Prime Meridians: A Web Link To The Future Of Shale Oil and Gas

This week in Pierce Points:

A fund and a major miner bought gold projects. Waterton Global and Kinross will purchase Barrick’s Nevada mines for $720 million.

LNG got more difficult on two coasts. Canada proposed a shipping ban on the Pacific, and New York blocked a project.

Sumitomo unveiled ambitious copper plans. Japan’s integrated producer wants to add 125,000 tonnes of yearly production by 2021.

India proposed new oil and gas contracts. The country will increase natural gas prices and allow open bidding for new licenses.  

Analysts confirmed a record year for resources. Stats show that $54 billion has been raised for resource funds so far in 2015.

A Web Link To The Future Of Shale Oil And Gas

I’m off to Asia this weekend. To do something that — last time I tried it — brought me face-to-face with a barbed wire bunker and soldiers carrying machine guns. 

Namely, have a meeting with a government oil company. 

That happened in Thailand’s capital Bangkok, in April 2014. When I arrived to meet with state energy firm PTTEP. 

The catch was, I arrived in the city just as the military was taking control ahead of what would become a full-blown coup. I remember walking down Rama IV street and watching the army setting up checkpoints as it prepared to take power. 

Of course, coups are actually a fairly common occurrence in Thailand — the country has had 12 such events since 1932. So even with this unfolding, I still made my way to the PTTEP offices on a Monday morning.

Only to find that the front gate had been barricaded, covered in barbed wire, and reinforced with soldiers — just in case anyone tried to attack the government office during the power changeover. 

That scuttled my attempt at a meeting. Which had to be rescheduled for several months later, when I finally was able to meet with officials from this key player in the Asian oil and gas market. 

I’ve been persistent though, because I believe this part of the world has major potential for oil and gas. Specifically, of the unconventional variety. 

That’s because of something a few Houston petroleum insiders mentioned to me in passing years ago.

These oil and and gas pros were talking about how, after the offshore industry took off in America during the 1960s, the next place U.S. drillers looked to was Southeast Asia.

Because the rocks here are almost exactly the same as those in the Gulf of Mexico.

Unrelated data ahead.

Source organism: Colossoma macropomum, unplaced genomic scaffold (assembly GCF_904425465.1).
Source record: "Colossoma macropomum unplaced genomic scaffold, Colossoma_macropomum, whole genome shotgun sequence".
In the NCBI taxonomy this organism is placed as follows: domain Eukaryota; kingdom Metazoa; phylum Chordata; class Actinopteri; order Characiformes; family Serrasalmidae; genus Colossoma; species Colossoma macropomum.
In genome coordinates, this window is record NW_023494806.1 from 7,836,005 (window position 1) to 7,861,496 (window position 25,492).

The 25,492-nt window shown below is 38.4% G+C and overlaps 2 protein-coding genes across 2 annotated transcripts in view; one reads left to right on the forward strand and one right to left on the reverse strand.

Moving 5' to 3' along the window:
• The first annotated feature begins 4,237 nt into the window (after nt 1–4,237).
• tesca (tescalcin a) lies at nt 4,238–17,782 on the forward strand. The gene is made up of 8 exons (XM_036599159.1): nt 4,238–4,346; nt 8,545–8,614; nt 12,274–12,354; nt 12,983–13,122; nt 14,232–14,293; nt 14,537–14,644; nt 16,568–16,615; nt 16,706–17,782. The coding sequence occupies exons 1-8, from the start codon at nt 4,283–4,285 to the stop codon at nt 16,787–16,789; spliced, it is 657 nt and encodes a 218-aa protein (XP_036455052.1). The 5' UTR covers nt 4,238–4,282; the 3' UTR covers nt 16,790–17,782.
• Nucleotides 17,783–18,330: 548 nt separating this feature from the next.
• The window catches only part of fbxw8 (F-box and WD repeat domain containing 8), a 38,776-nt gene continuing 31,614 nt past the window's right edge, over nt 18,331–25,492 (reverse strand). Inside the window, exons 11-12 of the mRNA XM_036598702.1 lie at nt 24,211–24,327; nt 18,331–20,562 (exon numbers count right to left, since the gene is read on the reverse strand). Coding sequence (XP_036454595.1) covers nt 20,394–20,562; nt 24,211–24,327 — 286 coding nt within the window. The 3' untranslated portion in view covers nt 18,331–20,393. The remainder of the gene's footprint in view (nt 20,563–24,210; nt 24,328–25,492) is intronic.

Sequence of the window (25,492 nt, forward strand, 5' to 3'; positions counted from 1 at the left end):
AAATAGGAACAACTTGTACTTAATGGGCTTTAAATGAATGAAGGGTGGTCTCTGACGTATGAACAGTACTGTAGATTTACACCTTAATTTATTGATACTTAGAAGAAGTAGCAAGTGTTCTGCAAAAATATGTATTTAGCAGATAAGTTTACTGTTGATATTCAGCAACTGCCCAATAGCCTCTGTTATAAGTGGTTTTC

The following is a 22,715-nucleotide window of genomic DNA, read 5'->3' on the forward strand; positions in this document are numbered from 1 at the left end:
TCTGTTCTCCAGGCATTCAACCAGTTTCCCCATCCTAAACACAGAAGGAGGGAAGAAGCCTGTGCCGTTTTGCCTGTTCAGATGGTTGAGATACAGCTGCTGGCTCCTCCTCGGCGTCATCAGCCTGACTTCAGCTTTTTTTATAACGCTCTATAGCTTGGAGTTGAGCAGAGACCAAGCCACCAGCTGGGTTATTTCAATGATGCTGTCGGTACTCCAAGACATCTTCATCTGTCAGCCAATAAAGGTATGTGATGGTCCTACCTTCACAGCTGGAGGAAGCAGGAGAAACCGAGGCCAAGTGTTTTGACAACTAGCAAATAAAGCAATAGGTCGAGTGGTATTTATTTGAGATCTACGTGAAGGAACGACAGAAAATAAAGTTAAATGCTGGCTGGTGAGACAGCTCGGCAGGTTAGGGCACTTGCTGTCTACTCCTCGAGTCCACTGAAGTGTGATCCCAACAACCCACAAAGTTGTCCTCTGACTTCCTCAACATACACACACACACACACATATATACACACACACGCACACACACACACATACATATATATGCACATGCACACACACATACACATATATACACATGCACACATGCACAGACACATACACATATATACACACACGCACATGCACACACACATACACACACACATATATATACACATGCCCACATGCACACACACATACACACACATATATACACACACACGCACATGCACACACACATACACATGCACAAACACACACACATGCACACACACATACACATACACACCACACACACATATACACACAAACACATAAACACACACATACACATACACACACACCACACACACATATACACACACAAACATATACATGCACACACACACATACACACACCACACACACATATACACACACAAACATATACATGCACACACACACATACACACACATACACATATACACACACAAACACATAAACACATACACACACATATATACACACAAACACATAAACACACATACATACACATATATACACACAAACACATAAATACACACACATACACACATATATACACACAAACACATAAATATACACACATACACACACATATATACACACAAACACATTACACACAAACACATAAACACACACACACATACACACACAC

That’s a very interesting observation. Because it suggests that Asia’s sedimentary basins have similar geologic conditions to those in America — and that in turn could make this a spot to watch for shale.

When I began investigating this theory during trips to Thailand, Myanmar and other parts of this region, I found several interesting things. Including a meeting with a drilling professional who told me that unconventional, directional drilling is (quietly) advancing very rapidly for natural gas in Indonesia. 

That’s a great sign. Showing that services needed for shale are developing in this region — which should provide the necessary expertise (at reasonable costs) needed to make shale work, the way it’s starting to in other emerging plays like Argentina and Australia

I’m very interested to see what intel turns up on my trip the next two weeks. Especially because it now looks like Asian shale opportunities are coming available for licensing.  

Here’s one of the most important web links you might see on this front: to Indonesia’s current list of oil and gas projects open for bids. 

Scroll to the bottom, and you’ll see a section called “WK Migas Non Konvensional” — the first three unconventional blocks offered for licensing by the Indonesian government. 

The links at the right provide full information on these groundbreaking projects. Which are being offered at fairly reasonable terms — $1 million in signature bonus, and commitment to drill one vertical well during the initial three-year license. 

Decent terms like that, plus a decent oilfield services sector and strong Asian natgas pricing makes this an opportunity to watch. It could be a sleeper surprise in the global race to bring the North American shale miracle to international basins. 

We’ll see who comes up with the winning bids (wink, wink). 

I’m looking forward to seeing a number of you over the next two weeks, and discussing all this and more. Have a great weekend, and all the best to everyone until we see each other next. 

Here’s to a fracking good time,

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Dave Forest

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